Publication: Eurasia Daily Monitor Volume: 2 Issue: 64

Moscow has revealed possible plans to supply crude oil to Pyongyang, although expanded cooperation and trade ties between Russia and North Korea remain a distant vision.

In March, Gennady Fadeyev, head of the state-run Russian Railways company (RZD) mentioned that Russia is considering oil deliveries to North Korea by rail. He indicated that unnamed Russian “investors” are negotiating the deal. “Plans are being considered to build a railroad line joining Khasan and an oil refinery in the North Korean port of Rajin,” Fadeyev said (RIA-Novosti, March 22).

However, no financial details or actual quantities of planned Russian crude supplies to North Korea have been announced so far. Russia currently exports limited amounts of oil products to North Korea, but supplies are not regular. Instead, the trade consists of a series of ad hoc deals, according to Russia’s Economic Development and Trade Ministry.

The RZD, formerly the Russian Railways Ministry, has long wanted to extend the Trans-Siberian Railroad across the Korean peninsula. In August 2001, Moscow and Pyongyang said in a joint statement that their countries would cooperate closely to create a railroad transport corridor linking the Koreas with Russia and Europe.

In 2000, the leaders of the two Koreas shared an ambitious vision of an “iron silk road” connecting the divided Korean Peninsula with Europe by rail for the first time in 50 years. Work began to reconnect a severed portion of a rail line that once stretched the full length of Korea, but the project was suspended in 2001.

Fadeyev stated that a deal to extend the Trans-Siberian Railroad across the Korean peninsula to connect it to the South Korean railway system via North Korea currently remains “under discussion.” “We completed a 500-million ruble ($18 million) feasibility study” with two variants for linking the Russian and North Korean railways, Fadeyev said (RIA-Novosti, March 22).

The would-be “iron silk road” could cut the cost of exporting South Korean goods to Europe by half. But North Korea’s outdated railway system, mostly built by Japan before 1945 or with Soviet assistance in the 1950s, must first be modernized.

Moscow has said it might be willing to repay its nearly $2 billion debt to Seoul by investing in the modernization of North Korea’s energy system and by constructing Korea’s North-South railway, which would then be connected with Russia’s Trans-Siberian railway.

In recent years Pyongyang has indicated a willingness to get involved in high-profile projects. In 1997, North Korea reportedly agreed to carry a pipeline exporting Russian natural gas from Siberia to South Korea and onward to Japan. Pyongyang’s agreement was vital to the 5,000-kilometer project, which could provide the North with energy and transportation fees. However, the gas pipeline project still remains on the drawing board.

Russia, which borders North Korea thanks to a narrow strip of land near Vladivostok, sharply downgraded its ties with Pyongyang in the 1990s. In turn, there has been an increase in Russian economic ties with South Korea.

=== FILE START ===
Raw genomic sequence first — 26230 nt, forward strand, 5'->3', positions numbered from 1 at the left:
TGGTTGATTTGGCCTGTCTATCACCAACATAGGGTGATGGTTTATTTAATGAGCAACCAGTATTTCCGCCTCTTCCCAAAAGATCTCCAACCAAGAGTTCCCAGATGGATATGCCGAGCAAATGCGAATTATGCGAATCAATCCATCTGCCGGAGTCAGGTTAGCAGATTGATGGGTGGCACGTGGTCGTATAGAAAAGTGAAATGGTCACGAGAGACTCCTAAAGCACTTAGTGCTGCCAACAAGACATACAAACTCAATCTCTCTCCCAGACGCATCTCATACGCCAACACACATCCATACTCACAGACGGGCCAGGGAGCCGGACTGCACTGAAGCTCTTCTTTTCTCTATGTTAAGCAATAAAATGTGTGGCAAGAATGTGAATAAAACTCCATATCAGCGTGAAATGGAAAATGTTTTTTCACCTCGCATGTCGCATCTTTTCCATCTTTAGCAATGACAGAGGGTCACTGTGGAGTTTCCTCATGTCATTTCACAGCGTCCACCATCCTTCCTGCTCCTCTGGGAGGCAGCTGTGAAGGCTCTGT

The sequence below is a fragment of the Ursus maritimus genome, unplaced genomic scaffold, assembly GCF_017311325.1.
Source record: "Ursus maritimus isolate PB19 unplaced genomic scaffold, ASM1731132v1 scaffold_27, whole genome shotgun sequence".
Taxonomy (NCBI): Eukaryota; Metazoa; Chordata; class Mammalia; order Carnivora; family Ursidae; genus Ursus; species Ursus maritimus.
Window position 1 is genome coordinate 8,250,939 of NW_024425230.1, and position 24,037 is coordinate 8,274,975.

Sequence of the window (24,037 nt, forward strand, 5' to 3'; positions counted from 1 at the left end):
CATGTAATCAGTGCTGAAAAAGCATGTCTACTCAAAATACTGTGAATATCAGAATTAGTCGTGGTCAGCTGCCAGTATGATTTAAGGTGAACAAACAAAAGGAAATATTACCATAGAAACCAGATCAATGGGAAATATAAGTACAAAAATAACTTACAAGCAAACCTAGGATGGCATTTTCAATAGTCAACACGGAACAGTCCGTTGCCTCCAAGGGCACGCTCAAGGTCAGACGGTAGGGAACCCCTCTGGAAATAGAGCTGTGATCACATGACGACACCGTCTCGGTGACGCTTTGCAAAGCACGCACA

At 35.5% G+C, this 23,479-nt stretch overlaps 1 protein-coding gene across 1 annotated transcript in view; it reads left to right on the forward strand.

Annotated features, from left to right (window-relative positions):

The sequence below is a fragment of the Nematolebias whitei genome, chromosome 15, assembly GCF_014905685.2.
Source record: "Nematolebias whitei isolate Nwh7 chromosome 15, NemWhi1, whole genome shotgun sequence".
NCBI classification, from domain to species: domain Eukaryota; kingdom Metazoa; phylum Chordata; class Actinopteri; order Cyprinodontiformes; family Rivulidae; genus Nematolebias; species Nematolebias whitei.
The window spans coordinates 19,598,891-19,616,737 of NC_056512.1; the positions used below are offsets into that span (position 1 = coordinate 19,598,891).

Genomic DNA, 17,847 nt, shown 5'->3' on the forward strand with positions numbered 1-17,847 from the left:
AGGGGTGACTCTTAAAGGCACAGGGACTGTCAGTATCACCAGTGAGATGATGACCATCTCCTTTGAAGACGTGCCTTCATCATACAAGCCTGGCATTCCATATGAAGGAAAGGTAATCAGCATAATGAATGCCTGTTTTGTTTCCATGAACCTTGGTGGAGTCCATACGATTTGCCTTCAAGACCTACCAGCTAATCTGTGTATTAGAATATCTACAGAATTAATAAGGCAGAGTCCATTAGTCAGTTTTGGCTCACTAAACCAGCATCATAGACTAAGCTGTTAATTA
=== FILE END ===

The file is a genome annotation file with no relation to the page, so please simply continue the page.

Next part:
Moscow and Pyongyang have signed a new bilateral treaty to replace an outmoded Soviet-era accord in place since 1961. However, bilateral trade turnover has been below $100 million in the past few years, down from some $600 million in 1992. The decline has been blamed mainly on North Korea’s economic crisis and its unpaid debts to Russia.

Russian officials argue that Pyongyang’s limited financial resources, bureaucratic obstacles in the reclusive communist state, and its undeveloped legal and banking systems further hinder economic cooperation.

Russia exports timber, coal, machinery, ferrous metals, petroleum products, and chemical fertilizers, as well as fishery products. North Korean shipments of consumer goods have dropped, and now Pyongyang mainly exports its cheap labor resources to Russia. With thousands of North Korean workers employed in Russia’s timber industry, labor resources amount to some 80-90% of North Korean exports to Russia.

In 2004, bilateral trade turnover amounted to some $140 million, according to Russian official estimates. The Russia-North Korea exports-to-imports ratio has changed from 9:1 in 1995 to roughly 2:1 now.

Furthermore, Pyongyang’s Soviet-era 4 billion convertible ruble debt to Moscow is currently estimated at anywhere between $2 billion and $7 billion, due to disagreements over proper exchange rates for the Soviet-era currencies. Russian officials insist that Moscow will not forgive the debt. The most recent talks on the issue were held back in 2001.

In the meantime, Moscow has been keen to sustain its political role on the Korean Peninsula. The Kremlin has repeatedly offered to mediate in the Korean standoff. According to Russian President Vladimir Putin, Russia is ready to host “any meetings and talks, to help in any form so as to normalize the situation” around North Korea.

There have been media claims that a second intra-Korean summit could take place in Moscow in May on the sidelines of Russia’s World War II victory celebration, as reportedly both President Roh Moo-hyun and Kim Jong-il have been invited to attend.

In September 2004, President Putin and President Roh signed a 10-point joint declaration, pledging to support a nuclear-free zone on the Korean Peninsula and block the proliferation of weapons of mass destruction. The Russian leader said Moscow would continue to support efforts toward closer ties between North Korea and South Korea.

Despite Moscow’s official pronouncements, there has been little actual progress in railroad or pipeline projects across the Korean peninsula. Whether Fadayev’s optimistic plans will be implemented remains to be seen.